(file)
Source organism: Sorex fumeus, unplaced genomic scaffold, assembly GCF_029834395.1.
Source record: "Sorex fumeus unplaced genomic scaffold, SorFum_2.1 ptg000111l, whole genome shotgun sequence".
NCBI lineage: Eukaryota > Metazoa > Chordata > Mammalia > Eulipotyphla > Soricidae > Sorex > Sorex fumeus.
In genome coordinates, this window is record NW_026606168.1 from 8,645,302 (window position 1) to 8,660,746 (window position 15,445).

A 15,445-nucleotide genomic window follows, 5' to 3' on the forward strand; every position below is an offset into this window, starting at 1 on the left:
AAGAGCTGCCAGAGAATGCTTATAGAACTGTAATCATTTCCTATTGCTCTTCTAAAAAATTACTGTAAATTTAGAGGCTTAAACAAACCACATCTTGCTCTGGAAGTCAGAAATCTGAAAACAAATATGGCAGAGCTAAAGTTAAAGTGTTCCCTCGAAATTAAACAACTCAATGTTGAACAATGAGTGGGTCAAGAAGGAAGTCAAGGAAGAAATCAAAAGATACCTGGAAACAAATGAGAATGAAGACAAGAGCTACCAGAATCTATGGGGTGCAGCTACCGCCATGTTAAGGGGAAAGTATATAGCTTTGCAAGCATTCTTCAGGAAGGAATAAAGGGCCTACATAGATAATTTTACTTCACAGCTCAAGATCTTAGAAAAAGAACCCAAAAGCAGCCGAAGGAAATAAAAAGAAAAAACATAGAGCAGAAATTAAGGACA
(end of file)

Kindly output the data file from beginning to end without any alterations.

Source organism: Sorex fumeus, unplaced genomic scaffold, assembly GCF_029834395.1.
Source record: "Sorex fumeus unplaced genomic scaffold, SorFum_2.1 ptg000111l, whole genome shotgun sequence".
NCBI lineage: Eukaryota > Metazoa > Chordata > Mammalia > Eulipotyphla > Soricidae > Sorex > Sorex fumeus.
In genome coordinates, this window is record NW_026606168.1 from 8,645,302 (window position 1) to 8,660,746 (window position 15,445).

A 15,445-nucleotide genomic window follows, 5' to 3' on the forward strand; every position below is an offset into this window, starting at 1 on the left:
AAGAGCTGCCAGAGAATGCTTATAGAACTGTAATCATTTCCTATTGCTCTTCTAAAAAATTACTGTAAATTTAGAGGCTTAAACAAACCACATCTTGCTCTGGAAGTCAGAAATCTGAAAACAAATATGGCAGAGCTAAAGTTAAAGTGTTCCCTCGAAATTAAACAACTCAATGTTGAACAATGAGTGGGTCAAGAAGGAAGTCAAGGAAGAAATCAAAAGATACCTGGAAACAAATGAGAATGAAGACAAGAGCTACCAGAATCTATGGGGTGCAGCTACCGCCATGTTAAGGGGAAAGTATATAGCTTTGCAAGCATTCTTCAGGAAGGAATAAAGGGCCTACATAGATAATTTTACTTCACAGCTCAAGATCTTAGAAAAAGAACCCAAAAGCAGCCGAAGGAAATAAAAAGAAAAAACATAGAGCAGAAATTAAGGACA